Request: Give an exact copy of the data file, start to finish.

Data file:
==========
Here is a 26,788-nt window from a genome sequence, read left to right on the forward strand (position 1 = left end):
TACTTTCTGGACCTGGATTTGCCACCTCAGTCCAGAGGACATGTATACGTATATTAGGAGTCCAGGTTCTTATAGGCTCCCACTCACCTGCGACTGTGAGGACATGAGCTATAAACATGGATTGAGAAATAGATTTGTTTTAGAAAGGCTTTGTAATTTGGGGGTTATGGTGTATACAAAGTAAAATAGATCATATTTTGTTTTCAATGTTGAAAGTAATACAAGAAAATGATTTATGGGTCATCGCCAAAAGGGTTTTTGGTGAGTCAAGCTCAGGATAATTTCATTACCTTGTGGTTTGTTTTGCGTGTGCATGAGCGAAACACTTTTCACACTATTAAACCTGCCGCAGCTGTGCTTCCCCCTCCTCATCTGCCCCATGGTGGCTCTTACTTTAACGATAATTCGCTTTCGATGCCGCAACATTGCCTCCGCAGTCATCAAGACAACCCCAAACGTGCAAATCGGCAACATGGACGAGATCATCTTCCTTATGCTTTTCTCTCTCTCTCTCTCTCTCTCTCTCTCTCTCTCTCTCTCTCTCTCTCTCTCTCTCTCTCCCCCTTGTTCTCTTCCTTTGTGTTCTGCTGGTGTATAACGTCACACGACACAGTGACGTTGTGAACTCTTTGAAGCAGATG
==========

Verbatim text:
Here is a 26,788-nt window from a genome sequence, read left to right on the forward strand (position 1 = left end):
TACTTTCTGGACCTGGATTTGCCACCTCAGTCCAGAGGACATGTATACGTATATTAGGAGTCCAGGTTCTTATAGGCTCCCACTCACCTGCGACTGTGAGGACATGAGCTATAAACATGGATTGAGAAATAGATTTGTTTTAGAAAGGCTTTGTAATTTGGGGGTTATGGTGTATACAAAGTAAAATAGATCATATTTTGTTTTCAATGTTGAAAGTAATACAAGAAAATGATTTATGGGTCATCGCCAAAAGGGTTTTTGGTGAGTCAAGCTCAGGATAATTTCATTACCTTGTGGTTTGTTTTGCGTGTGCATGAGCGAAACACTTTTCACACTATTAAACCTGCCGCAGCTGTGCTTCCCCCTCCTCATCTGCCCCATGGTGGCTCTTACTTTAACGATAATTCGCTTTCGATGCCGCAACATTGCCTCCGCAGTCATCAAGACAACCCCAAACGTGCAAATCGGCAACATGGACGAGATCATCTTCCTTATGCTTTTCTCTCTCTCTCTCTCTCTCTCTCTCTCTCTCTCTCTCTCTCTCTCTCTCTCTCTCTCTCCCCCTTGTTCTCTTCCTTTGTGTTCTGCTGGTGTATAACGTCACACGACACAGTGACGTTGTGAACTCTTTGAAGCAGATG